The Liberal Party's bid to retain the ACT's second Senate spot was hanging in the balance late on Saturday night.
Liberal candidate Zed Seselja was fighting off a strong challenge from the Greens' Simon Sheikh.
Figures from the Australian Electoral Commission had Labor's Kate Lundy retaining her position, as expected.
However the situation with the second seat was unclear, with the Liberals and Greens neck and neck.
In the ACT 265,269 people are enrolled to vote.
With two Senate spots on offer, the quota for a win is 33.3 per cent of the votes.
However the large number of votes cast at pre-polling stations were not counted. The Senate votes were counted after the lower house seats were finalised.
With less than half the Senate vote counted, at 10.45pm the AEC had Labor on 33.88 per cent, the Liberals on 31.66 per cent and the Greens on 21.48 per cent.
The Greens said Mr Sheikh had attracted a strong ''below the line'' vote.
The Animal Justice Party, which has first place on the ACT Senate ballot paper - earning the so-called donkey vote - is directing its preferences to the Liberal Party ahead of the Greens.
However the Greens will benefit from preferences from most of the other minor parties.
Mr Sheikh said: ''All over the country we've seen a swing towards the Liberals.
''It's one of the largest in the history of the Liberal party.
''To see a swing against the Liberal Party here in Canberra is a testament to the more than 1000 people who've volunteered on the Greens campaign.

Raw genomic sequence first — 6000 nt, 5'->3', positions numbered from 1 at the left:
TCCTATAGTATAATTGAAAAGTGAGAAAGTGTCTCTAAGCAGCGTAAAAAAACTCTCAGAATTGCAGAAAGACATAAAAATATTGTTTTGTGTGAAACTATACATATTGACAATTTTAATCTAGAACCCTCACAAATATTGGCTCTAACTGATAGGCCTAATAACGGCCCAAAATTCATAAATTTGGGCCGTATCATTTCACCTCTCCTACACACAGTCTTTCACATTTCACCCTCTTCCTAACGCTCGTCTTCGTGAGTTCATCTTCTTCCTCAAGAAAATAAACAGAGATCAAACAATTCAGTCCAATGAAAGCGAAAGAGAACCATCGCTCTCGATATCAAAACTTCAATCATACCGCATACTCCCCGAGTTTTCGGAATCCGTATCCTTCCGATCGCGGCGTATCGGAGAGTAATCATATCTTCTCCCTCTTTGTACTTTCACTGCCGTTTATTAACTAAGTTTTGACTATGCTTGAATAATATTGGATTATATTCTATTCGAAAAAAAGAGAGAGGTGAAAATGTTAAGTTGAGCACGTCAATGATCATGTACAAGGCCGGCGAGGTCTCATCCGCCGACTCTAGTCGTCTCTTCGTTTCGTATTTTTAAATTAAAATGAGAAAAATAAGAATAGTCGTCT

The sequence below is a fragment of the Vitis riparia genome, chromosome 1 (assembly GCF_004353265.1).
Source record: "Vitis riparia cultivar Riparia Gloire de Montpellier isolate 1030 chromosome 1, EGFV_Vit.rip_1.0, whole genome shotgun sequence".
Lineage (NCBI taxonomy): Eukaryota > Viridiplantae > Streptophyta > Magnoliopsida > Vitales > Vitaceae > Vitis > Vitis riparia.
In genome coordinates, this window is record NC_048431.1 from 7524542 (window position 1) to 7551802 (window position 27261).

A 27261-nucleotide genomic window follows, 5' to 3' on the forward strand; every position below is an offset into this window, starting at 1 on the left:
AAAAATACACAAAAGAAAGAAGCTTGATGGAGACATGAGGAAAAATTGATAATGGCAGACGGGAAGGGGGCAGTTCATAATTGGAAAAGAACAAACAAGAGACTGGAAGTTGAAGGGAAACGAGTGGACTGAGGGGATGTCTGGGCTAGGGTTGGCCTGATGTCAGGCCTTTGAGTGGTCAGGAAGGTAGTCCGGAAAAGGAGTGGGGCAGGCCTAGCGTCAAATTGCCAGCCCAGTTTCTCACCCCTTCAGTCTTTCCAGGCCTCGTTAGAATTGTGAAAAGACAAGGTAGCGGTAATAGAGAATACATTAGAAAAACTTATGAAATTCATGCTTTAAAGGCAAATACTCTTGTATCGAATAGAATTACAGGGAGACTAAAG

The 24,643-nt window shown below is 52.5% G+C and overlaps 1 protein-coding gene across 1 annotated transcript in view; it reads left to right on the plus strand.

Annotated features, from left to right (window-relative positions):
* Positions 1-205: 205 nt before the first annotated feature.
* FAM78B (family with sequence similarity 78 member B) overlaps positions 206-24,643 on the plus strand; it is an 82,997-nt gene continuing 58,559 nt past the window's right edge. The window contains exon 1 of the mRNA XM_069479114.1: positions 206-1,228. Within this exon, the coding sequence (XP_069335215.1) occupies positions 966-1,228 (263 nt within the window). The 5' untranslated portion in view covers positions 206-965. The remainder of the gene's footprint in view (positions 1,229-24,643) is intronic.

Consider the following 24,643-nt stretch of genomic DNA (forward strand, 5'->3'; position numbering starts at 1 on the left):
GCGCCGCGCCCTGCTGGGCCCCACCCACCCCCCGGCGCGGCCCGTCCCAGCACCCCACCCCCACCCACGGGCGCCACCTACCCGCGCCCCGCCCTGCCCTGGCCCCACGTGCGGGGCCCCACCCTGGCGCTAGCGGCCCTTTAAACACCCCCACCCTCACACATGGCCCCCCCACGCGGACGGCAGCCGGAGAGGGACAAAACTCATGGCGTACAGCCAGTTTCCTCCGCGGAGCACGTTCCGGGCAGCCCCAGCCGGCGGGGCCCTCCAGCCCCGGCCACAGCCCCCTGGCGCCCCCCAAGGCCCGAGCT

''Our numbers suggest this will come down to the wire.
''One thing we know for sure is that the long spoken belief that this seat is unwinnable has been smashed tonight.''
Earlier Senator Lundy said: ''It's a solid result for ACT Labor.
''Clearly there is a national swing against Labor but we've pretty well resisted that here in the ACT.
''I think the swing away from Labor nationally has been impacted by the fear of job losses here under the Liberals.''
Mr Seselja was not available for comment.
While the territory is allocated two places in the upper house, the states have 12 senators each, regardless of population.
The term of the territory's senators go for three years, ending at the general election, whereas the state-based senators usually serve fixed six-year terms, unless the Senate is dissolved earlier in a double dissolution.
At the 2010 election, Labor's ACT Senate team led by Senator Lundy scored about 93,000 votes, with 76,000 for the Liberals, led by then senator Gary Humphries, and 52,000 for the Greens, led by Lin Hatfield Dodds.
This year Mr Seselja won a preselection ballot to become the Liberal's Senate candidate, ending Mr Humphries' decade-long career in the Senate.
Mr Seselja ran a high-profile campaign last year for the ACT Legislative Assembly when he was ACT Opposition Leader.
The Greens campaigned hard on their desire to ''Abbott proof'' the Senate.